Iraq's top Shi'ite cleric Grand Ayatollah Ali Sistani calls for prime minister to be chosen by Tuesday

Jun 27 2014, 22:31 IST
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SummaryThe most influential Shi'ite cleric in Iraq called on the country's leaders on Friday to choose a prime minister within the next four days, a dramatic political intervention that could hasten the end of Nuri al-Maliki's eight year rule.

The most influential Shi'ite cleric in Iraq called on the country's leaders on Friday to choose a prime minister within the next four days, a dramatic political intervention that could hasten the end of Nuri al-Maliki's eight year rule.

Grand Ayatollah Ali Sistani, who commands unswerving loyalty from many Shi'ites in Iraq and beyond, said political blocs should agree on the next premier, parliament speaker and president before a newly-elected legislature meets on Tuesday.

Sistani's intervention makes it difficult for Maliki to stay on as caretaker leader as he has since a parliamentary election in April. That means he must either build a coalition to confirm himself in power for a third term or step aside.

Sistani's message was delivered after a meeting of Shi'ite factions including Maliki's State of Law coalition failed to agree a consensus candidate for prime minister.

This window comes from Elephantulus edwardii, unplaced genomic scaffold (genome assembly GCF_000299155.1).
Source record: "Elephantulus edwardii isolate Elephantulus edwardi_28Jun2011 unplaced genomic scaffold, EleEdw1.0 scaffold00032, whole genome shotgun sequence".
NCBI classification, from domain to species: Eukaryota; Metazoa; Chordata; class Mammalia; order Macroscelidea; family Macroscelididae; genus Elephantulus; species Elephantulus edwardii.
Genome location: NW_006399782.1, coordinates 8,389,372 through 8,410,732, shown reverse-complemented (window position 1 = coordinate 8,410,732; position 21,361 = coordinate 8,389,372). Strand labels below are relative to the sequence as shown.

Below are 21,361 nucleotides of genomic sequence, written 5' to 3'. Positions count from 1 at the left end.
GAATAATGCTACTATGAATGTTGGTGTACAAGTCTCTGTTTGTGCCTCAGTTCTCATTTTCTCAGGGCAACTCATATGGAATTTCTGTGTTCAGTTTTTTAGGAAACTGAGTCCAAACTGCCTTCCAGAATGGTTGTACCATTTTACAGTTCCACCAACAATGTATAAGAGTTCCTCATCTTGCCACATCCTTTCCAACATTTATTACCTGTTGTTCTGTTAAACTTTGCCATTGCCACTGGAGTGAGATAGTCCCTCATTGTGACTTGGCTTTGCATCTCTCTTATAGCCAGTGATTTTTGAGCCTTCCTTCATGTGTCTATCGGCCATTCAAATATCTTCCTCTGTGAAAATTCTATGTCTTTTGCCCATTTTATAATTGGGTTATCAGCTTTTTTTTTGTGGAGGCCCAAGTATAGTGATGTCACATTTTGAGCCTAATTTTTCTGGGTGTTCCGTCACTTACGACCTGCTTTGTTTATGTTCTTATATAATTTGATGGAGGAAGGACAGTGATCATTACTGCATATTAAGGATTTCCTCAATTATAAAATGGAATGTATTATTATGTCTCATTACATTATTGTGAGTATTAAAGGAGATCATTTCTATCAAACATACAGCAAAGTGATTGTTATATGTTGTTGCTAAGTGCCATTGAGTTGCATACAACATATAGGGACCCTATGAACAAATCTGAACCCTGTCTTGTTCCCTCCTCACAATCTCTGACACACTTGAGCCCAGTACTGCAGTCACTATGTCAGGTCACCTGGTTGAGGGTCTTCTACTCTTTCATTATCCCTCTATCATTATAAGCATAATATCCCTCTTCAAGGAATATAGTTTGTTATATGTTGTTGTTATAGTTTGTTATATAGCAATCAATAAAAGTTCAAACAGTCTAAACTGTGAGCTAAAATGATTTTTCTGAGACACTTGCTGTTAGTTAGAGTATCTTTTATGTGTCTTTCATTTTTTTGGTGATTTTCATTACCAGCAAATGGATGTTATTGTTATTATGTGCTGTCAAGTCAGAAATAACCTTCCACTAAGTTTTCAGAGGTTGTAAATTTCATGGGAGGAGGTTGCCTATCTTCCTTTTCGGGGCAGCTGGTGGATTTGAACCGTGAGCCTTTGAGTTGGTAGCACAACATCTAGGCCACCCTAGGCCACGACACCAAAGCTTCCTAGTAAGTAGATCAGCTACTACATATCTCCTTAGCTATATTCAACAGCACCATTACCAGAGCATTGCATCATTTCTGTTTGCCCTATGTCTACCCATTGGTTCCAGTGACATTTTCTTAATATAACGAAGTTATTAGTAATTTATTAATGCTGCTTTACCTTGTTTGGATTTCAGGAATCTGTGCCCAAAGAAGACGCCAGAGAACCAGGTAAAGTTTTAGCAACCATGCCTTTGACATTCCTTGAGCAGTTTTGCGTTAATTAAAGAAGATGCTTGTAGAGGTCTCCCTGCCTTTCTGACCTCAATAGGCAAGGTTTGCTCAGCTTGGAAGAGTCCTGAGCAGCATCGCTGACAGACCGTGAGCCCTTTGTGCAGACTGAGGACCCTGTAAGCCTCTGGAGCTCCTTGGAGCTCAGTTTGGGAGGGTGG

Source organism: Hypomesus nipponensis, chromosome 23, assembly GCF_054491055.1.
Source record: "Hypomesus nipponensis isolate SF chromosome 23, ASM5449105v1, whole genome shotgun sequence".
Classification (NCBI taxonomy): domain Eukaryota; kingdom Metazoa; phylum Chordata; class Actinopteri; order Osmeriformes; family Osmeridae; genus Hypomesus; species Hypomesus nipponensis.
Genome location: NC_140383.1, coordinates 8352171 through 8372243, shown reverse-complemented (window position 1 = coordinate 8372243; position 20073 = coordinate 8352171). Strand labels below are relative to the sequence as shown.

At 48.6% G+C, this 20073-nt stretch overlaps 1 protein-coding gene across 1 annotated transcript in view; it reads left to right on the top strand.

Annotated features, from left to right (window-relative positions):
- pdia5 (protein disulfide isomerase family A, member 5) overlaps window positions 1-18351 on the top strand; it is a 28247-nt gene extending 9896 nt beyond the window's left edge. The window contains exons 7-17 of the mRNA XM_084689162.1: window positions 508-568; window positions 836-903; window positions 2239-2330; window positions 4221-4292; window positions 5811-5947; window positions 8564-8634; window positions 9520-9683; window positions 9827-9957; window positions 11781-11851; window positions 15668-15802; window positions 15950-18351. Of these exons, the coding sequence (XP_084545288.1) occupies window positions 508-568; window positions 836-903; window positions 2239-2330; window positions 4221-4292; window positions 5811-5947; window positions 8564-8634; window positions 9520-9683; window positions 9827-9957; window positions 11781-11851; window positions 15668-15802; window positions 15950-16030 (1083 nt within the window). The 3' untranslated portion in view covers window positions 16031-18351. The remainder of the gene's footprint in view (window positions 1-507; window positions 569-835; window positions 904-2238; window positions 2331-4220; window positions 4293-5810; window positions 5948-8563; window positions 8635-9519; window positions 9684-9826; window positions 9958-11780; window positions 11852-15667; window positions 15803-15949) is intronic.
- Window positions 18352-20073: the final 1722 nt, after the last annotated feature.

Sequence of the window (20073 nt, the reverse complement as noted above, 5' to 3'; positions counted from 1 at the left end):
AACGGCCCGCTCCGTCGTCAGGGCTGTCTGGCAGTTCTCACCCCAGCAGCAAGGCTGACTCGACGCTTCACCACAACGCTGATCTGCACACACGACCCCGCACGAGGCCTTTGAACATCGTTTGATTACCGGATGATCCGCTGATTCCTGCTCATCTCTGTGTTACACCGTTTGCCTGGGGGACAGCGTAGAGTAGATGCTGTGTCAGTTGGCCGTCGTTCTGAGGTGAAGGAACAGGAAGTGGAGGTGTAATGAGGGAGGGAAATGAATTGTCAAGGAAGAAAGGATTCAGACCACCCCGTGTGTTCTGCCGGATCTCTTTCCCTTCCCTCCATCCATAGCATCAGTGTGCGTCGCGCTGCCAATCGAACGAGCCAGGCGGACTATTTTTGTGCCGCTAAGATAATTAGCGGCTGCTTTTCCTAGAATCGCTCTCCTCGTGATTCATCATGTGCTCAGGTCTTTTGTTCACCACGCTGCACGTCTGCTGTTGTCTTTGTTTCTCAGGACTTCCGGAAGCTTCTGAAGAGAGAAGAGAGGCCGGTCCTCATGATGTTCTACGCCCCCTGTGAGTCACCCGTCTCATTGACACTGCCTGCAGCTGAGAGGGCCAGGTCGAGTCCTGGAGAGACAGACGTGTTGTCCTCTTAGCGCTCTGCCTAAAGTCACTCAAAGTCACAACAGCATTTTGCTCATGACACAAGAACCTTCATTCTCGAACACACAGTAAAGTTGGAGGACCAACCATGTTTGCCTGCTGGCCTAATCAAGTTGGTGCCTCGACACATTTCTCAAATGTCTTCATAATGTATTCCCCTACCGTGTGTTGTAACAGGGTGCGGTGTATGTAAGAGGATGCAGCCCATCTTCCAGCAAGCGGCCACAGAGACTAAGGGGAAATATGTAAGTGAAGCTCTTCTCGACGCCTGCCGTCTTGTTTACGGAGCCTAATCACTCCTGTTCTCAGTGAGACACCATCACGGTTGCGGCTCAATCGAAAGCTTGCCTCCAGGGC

The United States and other countries are pushing for a new, inclusive government to be formed as quickly as possible to counter the insurgency led by an offshoot of al Qaeda, the Islamic State in Iraq and the Levant.

The embattled Maliki accused his political foes of trying to prevent parliament from meeting on time and stirring up violence to interfere with the political process.

"They worked to postpone the elections... and now they are working to postpone the first session of the council of representatives... but if they are not able to pressure us to postpone, they will go for inciting security incidents in Baghdad," he said during a televised meeting with commanders.

Over the past fortnight, militants have overrun most majority Sunni areas in north and western Iraq with little resistance, advancing to within an hour's drive of Baghdad.

Iraq's million-strong army, trained and equipped by the United States at a cost of some $25 billion, largely evaporated in the north after the militants launched their assault with the capture of the city Mosul on June 10.

Thousands of Shi'ite volunteers have responded to an earlier call by Sistani for all Iraqis to rally behind the military to defeat the insurgents.

Under Iraq's governing system put in place after the fall of Saddam Hussein, the prime minister has always been a Shi'ite, the largely ceremonial president a Kurd and the speaker of parliament a Sunni. Negotiations over the positions have often been drawn out: after the last election in 2010 it took nearly 10 months for Maliki to build a coalition to stay in office.

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